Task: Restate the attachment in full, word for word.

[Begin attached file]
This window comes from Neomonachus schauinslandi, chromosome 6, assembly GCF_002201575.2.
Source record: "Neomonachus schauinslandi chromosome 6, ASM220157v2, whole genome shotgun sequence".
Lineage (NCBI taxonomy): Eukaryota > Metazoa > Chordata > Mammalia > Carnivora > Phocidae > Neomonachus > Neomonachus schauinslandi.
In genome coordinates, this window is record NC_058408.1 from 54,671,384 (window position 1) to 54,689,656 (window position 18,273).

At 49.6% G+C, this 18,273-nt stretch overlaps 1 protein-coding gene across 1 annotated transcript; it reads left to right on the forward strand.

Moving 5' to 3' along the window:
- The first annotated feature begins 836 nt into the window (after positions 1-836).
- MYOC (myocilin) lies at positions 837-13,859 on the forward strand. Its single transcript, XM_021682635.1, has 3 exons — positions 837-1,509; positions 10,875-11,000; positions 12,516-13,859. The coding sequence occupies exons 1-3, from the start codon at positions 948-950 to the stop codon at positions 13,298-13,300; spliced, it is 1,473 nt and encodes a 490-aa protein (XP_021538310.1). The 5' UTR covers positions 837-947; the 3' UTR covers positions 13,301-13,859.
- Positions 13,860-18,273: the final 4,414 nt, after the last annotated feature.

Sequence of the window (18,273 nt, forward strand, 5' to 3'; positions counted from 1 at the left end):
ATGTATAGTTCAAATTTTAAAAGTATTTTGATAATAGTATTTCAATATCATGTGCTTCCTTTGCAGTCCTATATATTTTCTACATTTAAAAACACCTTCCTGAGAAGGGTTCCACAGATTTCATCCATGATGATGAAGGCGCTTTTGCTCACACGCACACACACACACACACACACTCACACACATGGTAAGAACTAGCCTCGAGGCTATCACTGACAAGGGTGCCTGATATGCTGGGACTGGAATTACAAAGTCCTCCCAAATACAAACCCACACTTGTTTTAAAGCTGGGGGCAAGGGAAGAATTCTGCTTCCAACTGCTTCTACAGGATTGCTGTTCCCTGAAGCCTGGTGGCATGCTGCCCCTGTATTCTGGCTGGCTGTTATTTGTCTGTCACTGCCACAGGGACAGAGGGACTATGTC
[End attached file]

This window comes from Neomonachus schauinslandi, chromosome 6, assembly GCF_002201575.2.
Source record: "Neomonachus schauinslandi chromosome 6, ASM220157v2, whole genome shotgun sequence".
Lineage (NCBI taxonomy): Eukaryota > Metazoa > Chordata > Mammalia > Carnivora > Phocidae > Neomonachus > Neomonachus schauinslandi.
In genome coordinates, this window is record NC_058408.1 from 54,671,384 (window position 1) to 54,689,656 (window position 18,273).

At 49.6% G+C, this 18,273-nt stretch overlaps 1 protein-coding gene across 1 annotated transcript; it reads left to right on the forward strand.

Moving 5' to 3' along the window:
- The first annotated feature begins 836 nt into the window (after positions 1-836).
- MYOC (myocilin) lies at positions 837-13,859 on the forward strand. Its single transcript, XM_021682635.1, has 3 exons — positions 837-1,509; positions 10,875-11,000; positions 12,516-13,859. The coding sequence occupies exons 1-3, from the start codon at positions 948-950 to the stop codon at positions 13,298-13,300; spliced, it is 1,473 nt and encodes a 490-aa protein (XP_021538310.1). The 5' UTR covers positions 837-947; the 3' UTR covers positions 13,301-13,859.
- Positions 13,860-18,273: the final 4,414 nt, after the last annotated feature.

Sequence of the window (18,273 nt, forward strand, 5' to 3'; positions counted from 1 at the left end):
ATGTATAGTTCAAATTTTAAAAGTATTTTGATAATAGTATTTCAATATCATGTGCTTCCTTTGCAGTCCTATATATTTTCTACATTTAAAAACACCTTCCTGAGAAGGGTTCCACAGATTTCATCCATGATGATGAAGGCGCTTTTGCTCACACGCACACACACACACACACACACTCACACACATGGTAAGAACTAGCCTCGAGGCTATCACTGACAAGGGTGCCTGATATGCTGGGACTGGAATTACAAAGTCCTCCCAAATACAAACCCACACTTGTTTTAAAGCTGGGGGCAAGGGAAGAATTCTGCTTCCAACTGCTTCTACAGGATTGCTGTTCCCTGAAGCCTGGTGGCATGCTGCCCCTGTATTCTGGCTGGCTGTTATTTGTCTGTCACTGCCACAGGGACAGAGGGACTATGTC